PEOPLE v. CONKLIN

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Court of Appeal, Second District, Division 3, California.

The PEOPLE of the State of California, Plaintiff and Appellant, v. James E. CONKLIN, Defendant and Respondent.

Cr. 22305.

Decided: April 26, 1973

Joseph P. Busch, Dist. Atty., of Los Angeles County, Harry Wood, Head, Appellate Division, Arnold T. Guminski, Deputy Dist. Atty., for plaintiff and appellant. Eagleton & Petterson and James D. Petterson, Bellflower, for defendant and respondent.

Defendant was charged with wiretapping. (Pen.Code, § 631.) He demurred to the information on the ground that Congress, in enacting title III of the Omnibus Crime Control and Safe Streets Act of 1968 (18 U.S.C. §§ 2510–2520), had preempted state legislation (California Invasion of Privacy Act, Pen.Code, §§ 630–637.2), in the field of wiretapping and electronic surveillance. Relying on Halpin v. Superior Court, 6 Cal.3d 885, 896–900, 101 Cal.Rptr. 375, 495 P.2d 1295, the trial court sustained the demurrer and dismissed the information. The People appeal from the judgment on demurrer. The appeal lies. (Pen.Code, § 1238, subd. (a)(2).)

It appears from the transcript of the preliminary hearing that defendant was employed as a supervising welfare fraud investigator, department of social services, County of Los Angeles; that in his office there were four inter-connected telephone lines for internal and external use by welfare fraud investigators and defendant; and that an unauthorized wiretapping device connected to the four telephone lines was discovered in defendant's desk.

Section 2511 of title 18 of the United States Code makes it a crime, subject to exceptions not applicable, to wilfully intercept or to endeavor to intercept any wire or oral communication (subd. (1)(a)), or to wilfully use or endeavor to use any device to intercept an oral communication when such device is affixed to a wire or other like connection used in wire communication. (Subd. (1)(b).) Section 2515 prohibits the introduction of evidence obtained in violation of section 2511.

Subdivision (a), section 631, Penal Code, provides in pertinent part: ‘Any person who, by means of any machine, instrument, or contrivance, . . . makes any unauthorized connection . . . with any . . . telephone wire, . . . including . . . any internal communication system, or who willfully and without the consent of all parties to the communication . . . attempts . . . to learn the contents of any . . . communication while the same is in transit . . .; or who uses . . . in any manner . . . any information so obtained . . . is punishable by a fine . . . or by imprisonment . . .’ (Italics added.) Subdivision (b) sets forth exceptions, not applicable to the facts here presented. Subdivision (c) prohibits the introduction of evidence obtained in violation of the section.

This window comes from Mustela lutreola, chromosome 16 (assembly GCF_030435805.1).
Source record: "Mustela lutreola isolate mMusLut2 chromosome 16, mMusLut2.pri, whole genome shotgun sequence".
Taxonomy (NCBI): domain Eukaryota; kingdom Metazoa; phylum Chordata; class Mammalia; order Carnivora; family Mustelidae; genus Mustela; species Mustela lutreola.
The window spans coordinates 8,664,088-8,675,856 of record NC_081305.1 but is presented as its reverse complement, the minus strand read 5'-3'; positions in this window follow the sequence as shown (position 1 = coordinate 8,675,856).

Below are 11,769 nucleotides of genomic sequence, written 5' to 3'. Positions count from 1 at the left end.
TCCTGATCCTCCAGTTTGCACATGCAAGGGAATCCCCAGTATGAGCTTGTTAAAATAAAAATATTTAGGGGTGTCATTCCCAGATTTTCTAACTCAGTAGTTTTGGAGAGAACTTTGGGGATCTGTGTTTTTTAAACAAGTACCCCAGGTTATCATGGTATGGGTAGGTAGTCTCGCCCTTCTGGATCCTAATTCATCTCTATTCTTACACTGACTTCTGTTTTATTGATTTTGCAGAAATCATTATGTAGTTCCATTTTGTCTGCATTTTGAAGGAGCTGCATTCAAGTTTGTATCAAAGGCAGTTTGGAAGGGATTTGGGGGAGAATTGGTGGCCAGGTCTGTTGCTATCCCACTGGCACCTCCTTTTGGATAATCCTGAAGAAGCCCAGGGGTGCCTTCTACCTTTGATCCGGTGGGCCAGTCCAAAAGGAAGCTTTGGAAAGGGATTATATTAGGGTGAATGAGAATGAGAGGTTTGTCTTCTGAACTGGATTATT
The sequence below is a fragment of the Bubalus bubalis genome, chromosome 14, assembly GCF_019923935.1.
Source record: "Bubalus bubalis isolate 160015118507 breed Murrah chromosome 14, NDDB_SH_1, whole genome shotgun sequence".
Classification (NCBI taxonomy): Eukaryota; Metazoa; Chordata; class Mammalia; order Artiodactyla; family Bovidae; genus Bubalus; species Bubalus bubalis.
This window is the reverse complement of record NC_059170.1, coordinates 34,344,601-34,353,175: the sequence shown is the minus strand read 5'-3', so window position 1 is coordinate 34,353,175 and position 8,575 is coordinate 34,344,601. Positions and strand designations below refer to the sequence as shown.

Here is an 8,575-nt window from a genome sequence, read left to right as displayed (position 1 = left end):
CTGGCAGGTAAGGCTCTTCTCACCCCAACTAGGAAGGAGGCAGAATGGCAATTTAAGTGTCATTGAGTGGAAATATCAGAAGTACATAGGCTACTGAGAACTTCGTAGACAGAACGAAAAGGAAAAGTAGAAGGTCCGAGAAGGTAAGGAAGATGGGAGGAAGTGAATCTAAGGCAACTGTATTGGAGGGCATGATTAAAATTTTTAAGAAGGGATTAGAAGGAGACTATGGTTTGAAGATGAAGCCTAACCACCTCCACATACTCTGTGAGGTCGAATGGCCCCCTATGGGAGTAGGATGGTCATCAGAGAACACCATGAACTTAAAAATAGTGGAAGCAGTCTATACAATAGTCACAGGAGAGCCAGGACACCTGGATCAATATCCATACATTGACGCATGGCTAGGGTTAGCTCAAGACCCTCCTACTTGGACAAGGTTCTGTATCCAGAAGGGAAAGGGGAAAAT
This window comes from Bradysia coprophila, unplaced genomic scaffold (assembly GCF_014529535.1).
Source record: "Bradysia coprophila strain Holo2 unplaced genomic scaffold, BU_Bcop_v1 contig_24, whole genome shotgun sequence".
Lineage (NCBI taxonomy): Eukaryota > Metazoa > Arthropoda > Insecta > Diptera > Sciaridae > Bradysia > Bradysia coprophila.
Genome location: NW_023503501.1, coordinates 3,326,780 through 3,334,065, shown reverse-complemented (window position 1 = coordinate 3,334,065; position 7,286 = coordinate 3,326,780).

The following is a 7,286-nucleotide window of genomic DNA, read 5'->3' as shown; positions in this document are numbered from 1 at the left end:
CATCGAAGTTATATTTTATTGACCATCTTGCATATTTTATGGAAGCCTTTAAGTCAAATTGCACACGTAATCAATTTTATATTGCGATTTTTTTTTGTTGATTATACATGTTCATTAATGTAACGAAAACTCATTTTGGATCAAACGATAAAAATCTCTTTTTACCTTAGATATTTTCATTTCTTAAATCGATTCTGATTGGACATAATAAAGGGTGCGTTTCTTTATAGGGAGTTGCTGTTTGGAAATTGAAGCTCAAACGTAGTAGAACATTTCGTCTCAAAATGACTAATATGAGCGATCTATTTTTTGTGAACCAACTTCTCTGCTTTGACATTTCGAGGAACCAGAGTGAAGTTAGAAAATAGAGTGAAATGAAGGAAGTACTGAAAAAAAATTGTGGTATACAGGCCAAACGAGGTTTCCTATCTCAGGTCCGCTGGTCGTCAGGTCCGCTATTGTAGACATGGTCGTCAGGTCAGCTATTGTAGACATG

The prosecution is based solely upon the italicized portion of section 631, the prohibition against the making of an unauthorized connection with a telephonic communication system. There is no evidence of the interception and disclosure of any communication, the subject of Halpin, supra, (6 Cal.3d at pp. 896–900, 101 Cal.Rptr. 375, 495 P.2d 1295); as a result we are not concerned with the remaining portions of section 631 which prohibit such conduct and the admissibility of evidence obtained as a result thereof.

Halpin involved the admissibility of an electronically monitored and tape recorded telephone conversation between a person confined in jail and his wife in a distant city. Although petitioners argued that by enacting title III (18 U.S.C., §§ 2510–2520) Congress intended to preempt state legislation in the field of wiretapping and electronic surveillance, the Supreme Court confined its discussion to the People's contention that the federal legislation was unconstitutional because it constituted an unreasonable infringement upon the state's right, reserved to it by the Tenth Amendment, to regulate and administer the internal affairs of its penal institutions. After reaching the conclusion that the federal legislation was constitutional and that the conversation was inadmissible as a result thereof, the Supreme Court added the following statement which apparently was the basis of the ruling below: ‘. . . we hold that title III has preempted particular fields of wiretapping and electronic surveillance . . ..’ (P. 900, 101 Cal.Rptr. p. 385, 495 P.2d 1295, 1305.)